Friday, August 6, 2010

Phillip Noyce's SALT

Salt's day has come and gone. It put up a good fight against Inception, but then got buried by Dinner for Schmucks. Who is Salt? She's a Russian spy. Here's a review I wrote for In Review Online:

Fostering redundant conversations about celebrity culture and nauseating puns on table seasonings comes with the territory of making a film with Angelina Jolie entitled Salt. Treading half-baked Cold War waters with a mix of earnest spy intrigue ala Sidney Bristow and Jason Bourne, Salt delivers just enough swift kicks to the head that you almost forget that you wanted anything more nuanced or complex. The film opens in North Korea where the evil doers du jour are torturing Evelyn Salt (Jolie) as she unconvincingly repeats, “I am not a spy…I am a businesswoman.” As it turns out, of course, Salt works covert operations for the CIA. Freed though a diplomatic trade, she returns home to the normalcy of pushing papers for the CIA and folding napkins in preparation for her wedding anniversary. None too soon, however, a mysterious, but oddly well-informed, Russian defector turns up fingering our heroin as a mole. Her staunch colleague, played with furrow planted in brow by Liev Schreiber, voices his doubts about the accusation while the contradictory FBI agent, a role that demands little from Chiwetel Ejiofor, wants her detained immediately. Feeling trapped and fearing for the safety of her husband, Salt displays her army-of-one capabilities, eludes homeland plus security and flees with suspicious intentions. What ensues is a typical cat and mouse that satisfyingly allows Salt to flaunt her feminine brains and brawn.

Director Phillip Noyce is not so much recycling formulas that worked in Patriot Games and Clear and Present Danger than he is watering them down to essential action elements that barely register any twist. Salt’s potential double agent status feels randomly inconsequential and her enemies are, coincidentally, the people who show up in her dubiously motivated path. Fortunately, most of the mundane, if not flawed, plot is buried beneath well-honed physical action that rests on Jolie’s slight but confident shoulders, including a stairway murder near the end of the film that is as surprising as it is fierce. Although Salt couldn’t be more topical with the recent arrest of a Russian spy ring and by sharing a name with the 1970s treaties (a far more interesting innuendo than the stuff sitting on your table), escapism is not so high minded to draw such correlations. Much like “Alias,” Salt leaves real world believability behind in favor of base level entertainment.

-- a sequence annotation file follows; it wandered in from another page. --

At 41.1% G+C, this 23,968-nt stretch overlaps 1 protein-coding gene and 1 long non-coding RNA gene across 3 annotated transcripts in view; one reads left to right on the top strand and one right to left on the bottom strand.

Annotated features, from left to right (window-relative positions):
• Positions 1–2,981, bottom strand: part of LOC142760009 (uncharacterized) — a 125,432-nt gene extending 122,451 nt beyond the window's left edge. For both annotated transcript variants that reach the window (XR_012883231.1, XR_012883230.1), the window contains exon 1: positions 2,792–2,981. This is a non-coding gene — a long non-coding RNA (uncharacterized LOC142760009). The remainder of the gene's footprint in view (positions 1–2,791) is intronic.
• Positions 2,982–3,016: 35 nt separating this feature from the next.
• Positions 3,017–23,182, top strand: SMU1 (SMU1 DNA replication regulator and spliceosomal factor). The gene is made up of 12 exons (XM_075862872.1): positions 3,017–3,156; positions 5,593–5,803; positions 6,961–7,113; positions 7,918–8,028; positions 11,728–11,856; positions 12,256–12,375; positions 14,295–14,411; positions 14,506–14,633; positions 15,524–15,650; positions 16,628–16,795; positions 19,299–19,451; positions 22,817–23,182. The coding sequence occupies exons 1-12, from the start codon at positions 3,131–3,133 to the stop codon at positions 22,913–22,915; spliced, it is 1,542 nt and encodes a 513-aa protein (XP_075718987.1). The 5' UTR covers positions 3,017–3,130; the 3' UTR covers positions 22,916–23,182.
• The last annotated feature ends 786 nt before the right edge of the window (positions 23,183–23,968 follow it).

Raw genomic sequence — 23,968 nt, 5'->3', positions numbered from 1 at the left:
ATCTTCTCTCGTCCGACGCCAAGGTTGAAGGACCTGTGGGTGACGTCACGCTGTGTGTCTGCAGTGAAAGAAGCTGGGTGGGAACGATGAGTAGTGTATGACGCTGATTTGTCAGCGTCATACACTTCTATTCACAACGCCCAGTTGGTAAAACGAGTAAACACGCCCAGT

Angelina Jolie adequately fills the shoes left empty by Tom Cruise for the role of Salt and is up to the task of the film’s grounded physicality. Her counterparts never stand a chance against her charisma that is more about being Angelina Jolie than it is Evelyn Salt and she even plays a pretty good young man with the help of prosthetics—facial prosthetics, that is. Her character, however, is placid at best, and never earns enough sympathy for us to care about what Salt 2 has in store. The only emotional gravity you can find in Salt is in the cute little doggy that Evelyn Salt must abandon to save the US President (coincidentally played by a soap opera star) and the world. The plot holes are big enough to drive a North Korean submarine through and the narrative is so deliberate it’s a little insulting, but Salt keeps running, jumping, shooting, kicking and hitting as if that is all that matters. Falling well below Phillip Noyce’s highs but above Angelina Jolie’s lows, Salt hurtles unambiguously down a path of least resistance and innovation to satisfy the genre’s easiest customer.

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